About Manzanillo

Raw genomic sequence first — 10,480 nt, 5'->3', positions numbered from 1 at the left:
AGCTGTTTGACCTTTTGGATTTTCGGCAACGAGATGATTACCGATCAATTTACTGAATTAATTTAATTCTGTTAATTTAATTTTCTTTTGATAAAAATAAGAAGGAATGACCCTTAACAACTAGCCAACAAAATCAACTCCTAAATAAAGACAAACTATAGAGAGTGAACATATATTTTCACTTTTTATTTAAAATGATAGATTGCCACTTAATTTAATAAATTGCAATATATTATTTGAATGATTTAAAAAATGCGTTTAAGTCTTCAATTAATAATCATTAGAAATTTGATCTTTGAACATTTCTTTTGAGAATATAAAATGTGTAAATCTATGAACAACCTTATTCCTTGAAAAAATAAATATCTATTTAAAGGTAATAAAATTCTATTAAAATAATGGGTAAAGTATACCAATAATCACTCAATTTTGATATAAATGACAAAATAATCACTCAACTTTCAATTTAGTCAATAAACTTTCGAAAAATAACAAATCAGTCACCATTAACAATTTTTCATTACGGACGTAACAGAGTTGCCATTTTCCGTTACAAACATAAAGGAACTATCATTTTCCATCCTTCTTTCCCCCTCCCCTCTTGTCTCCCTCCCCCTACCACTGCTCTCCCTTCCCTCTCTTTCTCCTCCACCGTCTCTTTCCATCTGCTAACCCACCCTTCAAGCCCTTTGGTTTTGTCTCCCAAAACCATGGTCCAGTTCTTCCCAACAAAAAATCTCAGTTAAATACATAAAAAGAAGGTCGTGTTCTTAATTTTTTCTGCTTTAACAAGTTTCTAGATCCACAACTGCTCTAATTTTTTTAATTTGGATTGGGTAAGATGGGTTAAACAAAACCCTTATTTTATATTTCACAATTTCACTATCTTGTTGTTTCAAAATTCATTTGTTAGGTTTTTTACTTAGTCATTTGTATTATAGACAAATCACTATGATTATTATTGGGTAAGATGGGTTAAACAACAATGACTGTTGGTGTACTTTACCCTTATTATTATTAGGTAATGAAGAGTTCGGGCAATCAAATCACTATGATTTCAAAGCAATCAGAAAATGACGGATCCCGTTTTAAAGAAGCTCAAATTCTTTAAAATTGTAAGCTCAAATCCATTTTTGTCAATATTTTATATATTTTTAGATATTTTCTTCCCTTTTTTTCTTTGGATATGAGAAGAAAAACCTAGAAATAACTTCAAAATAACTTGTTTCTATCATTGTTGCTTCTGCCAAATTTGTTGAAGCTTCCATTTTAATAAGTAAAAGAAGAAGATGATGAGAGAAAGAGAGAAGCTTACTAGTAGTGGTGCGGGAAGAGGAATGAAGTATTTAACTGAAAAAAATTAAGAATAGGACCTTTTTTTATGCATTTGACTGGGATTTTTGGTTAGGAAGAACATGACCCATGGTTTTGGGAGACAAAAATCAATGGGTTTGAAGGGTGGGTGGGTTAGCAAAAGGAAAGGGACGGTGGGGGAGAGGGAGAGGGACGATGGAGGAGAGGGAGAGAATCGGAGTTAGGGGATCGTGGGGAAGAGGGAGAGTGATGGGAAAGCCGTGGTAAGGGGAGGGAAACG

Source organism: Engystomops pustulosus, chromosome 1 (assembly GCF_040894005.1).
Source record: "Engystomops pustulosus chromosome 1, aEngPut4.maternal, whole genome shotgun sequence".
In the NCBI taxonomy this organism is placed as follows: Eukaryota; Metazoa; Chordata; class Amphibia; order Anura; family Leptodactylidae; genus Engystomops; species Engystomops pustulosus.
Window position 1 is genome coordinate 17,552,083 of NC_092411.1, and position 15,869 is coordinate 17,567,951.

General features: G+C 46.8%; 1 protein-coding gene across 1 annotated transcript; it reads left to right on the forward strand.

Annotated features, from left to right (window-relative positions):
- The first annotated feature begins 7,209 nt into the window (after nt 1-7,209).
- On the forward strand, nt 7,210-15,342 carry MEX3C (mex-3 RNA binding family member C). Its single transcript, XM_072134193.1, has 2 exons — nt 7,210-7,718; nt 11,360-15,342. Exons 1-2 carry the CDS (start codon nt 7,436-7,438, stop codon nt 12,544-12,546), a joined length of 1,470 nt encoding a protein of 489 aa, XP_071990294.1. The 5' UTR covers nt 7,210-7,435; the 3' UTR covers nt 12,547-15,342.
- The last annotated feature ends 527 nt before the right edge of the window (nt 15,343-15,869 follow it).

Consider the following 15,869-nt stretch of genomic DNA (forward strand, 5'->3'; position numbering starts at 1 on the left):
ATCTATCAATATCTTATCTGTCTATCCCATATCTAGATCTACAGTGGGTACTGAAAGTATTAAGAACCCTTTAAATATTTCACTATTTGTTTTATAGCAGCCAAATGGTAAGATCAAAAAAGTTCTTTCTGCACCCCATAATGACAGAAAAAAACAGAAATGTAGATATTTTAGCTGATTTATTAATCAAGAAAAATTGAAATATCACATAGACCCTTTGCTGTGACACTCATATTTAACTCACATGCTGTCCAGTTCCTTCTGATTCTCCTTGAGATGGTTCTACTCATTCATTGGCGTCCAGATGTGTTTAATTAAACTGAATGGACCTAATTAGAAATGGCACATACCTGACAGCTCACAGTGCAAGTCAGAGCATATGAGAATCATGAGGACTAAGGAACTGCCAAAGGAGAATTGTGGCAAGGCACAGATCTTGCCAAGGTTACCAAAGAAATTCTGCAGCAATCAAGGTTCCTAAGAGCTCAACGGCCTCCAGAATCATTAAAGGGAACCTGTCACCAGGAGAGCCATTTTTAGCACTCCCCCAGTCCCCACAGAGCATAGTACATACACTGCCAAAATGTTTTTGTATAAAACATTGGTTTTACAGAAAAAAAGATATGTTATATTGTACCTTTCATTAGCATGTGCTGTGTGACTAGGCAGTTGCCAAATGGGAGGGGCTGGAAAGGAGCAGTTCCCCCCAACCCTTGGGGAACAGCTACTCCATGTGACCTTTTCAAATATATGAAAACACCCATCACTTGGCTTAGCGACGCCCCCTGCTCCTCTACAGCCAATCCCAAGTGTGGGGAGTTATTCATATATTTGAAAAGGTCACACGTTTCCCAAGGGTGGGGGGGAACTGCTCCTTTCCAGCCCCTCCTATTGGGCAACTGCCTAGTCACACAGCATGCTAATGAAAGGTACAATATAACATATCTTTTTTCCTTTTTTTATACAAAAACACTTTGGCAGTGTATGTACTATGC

The name of Manzanillo makes reference to the abundance of manzanillo trees growing on this land and its fruit of small sweet and sour balls of red and yellow color. This port is located in the western central part of Mexico, 73 kilometers from Colima, capital of the state with the same name. Currently, it is one of the main beach paradises of Mexico’s west and also one of the most dynamic and thriving merchant ports. Historians say these lands were first inhabited by the Indian tribes known as Nahuatl and Tlacotla (the latter also known as Caxitlan) who called this region “Cozcatlan” meaning “place of pearls”, with evidence showing there were divers extracting those sea stones during that era. These beaches were initially discovered by Spanish explorers in 1522, when conquistador Hernan Cortes disembarked on this land but ignored it. It wasn’t until the 24th of July 1527 (five years later) when Alvaro Saavedra Cedrón explored and recognized these lands baptizing them as “Bahía de Santiago de la Buena Esperanza”. During the colonial era, Manzanillo became important basically as a safe and ideal place for embarking and constructing ships, a perfect refuge for the galleons coming from the East and a place to hide from the terrifying pirates; because of which, the ambitious pirates in search of Eastern merchandize bombarded this small port more than once. It wasn’t until the post-colonial era, on the 1st of May 1824, when the Government of the Mexican Republic decreed the opening of Manzanillo port on the Pacific Coast, granting this name in honor of the abundant namesake flora that emanates its delicate fragrance throughout all the bay’s corners. Afterwards, because of its development and huge potential, 24 years later, during the government of Manuel de la Peña y Peña, Manzanillo was elevated to the category of deep water port for domestic and foreign commerce. The development of this port continued revolving around its sea activity and on the 17th of June 1873 the Port of Manzanillo was erected as a municipality and on the 1st of May 1948 it ascended to the category of city. It is worth mentioning that in 1908, during the government of Porfirio Diaz, this beautiful bay received the denomination of official port for its railway connection to the city of Guadalajara. Currently, Manzanillo continues being a deep water port and is placed as the largest Mexican port on the Pacific, taking advantage of its strategic geographic situation, making it the port of entry for international commerce coming from Asia and different parts of the world. It is worth mentioning that Manzanillo is also known as the Pearl of the Pacific and as World Sailfish Capital, for the great variety of this fish and the famous sailfish fishing tournament it celebrates. Today, this thriving port city located almost 1,200 kilometers from Mexico’s capital is called the tourism jewel of Colima State with a mountainous geography, graceful valleys, the narrow coastal strip it is located on, its golden sand beaches docking cruise ships from around the world and its incredible scenarios for the practice of water sports. The great tourist development of this paradise is mainly concentrated on its two bays: Santiago and Manzanillo, with world-quality hotel resorts providing the necessary infrastructure for taking advantage of Manzanillo’s greatest attraction: its beautiful, warm and diverse beaches. This municipality has 138 thousand residents (II Conteo de Población y Vivienda 2005) in its 1,579 squared kilometers extension, in houses with the main public services covering 92% of dwellings with water piping, 94% with sewer system and 95% with public lighting. Finally, it is worth highlighting that its Economically Active Population represents 32% of the total, from which 98% is employed, mainly in the tertiary sector (60% of the employed population).

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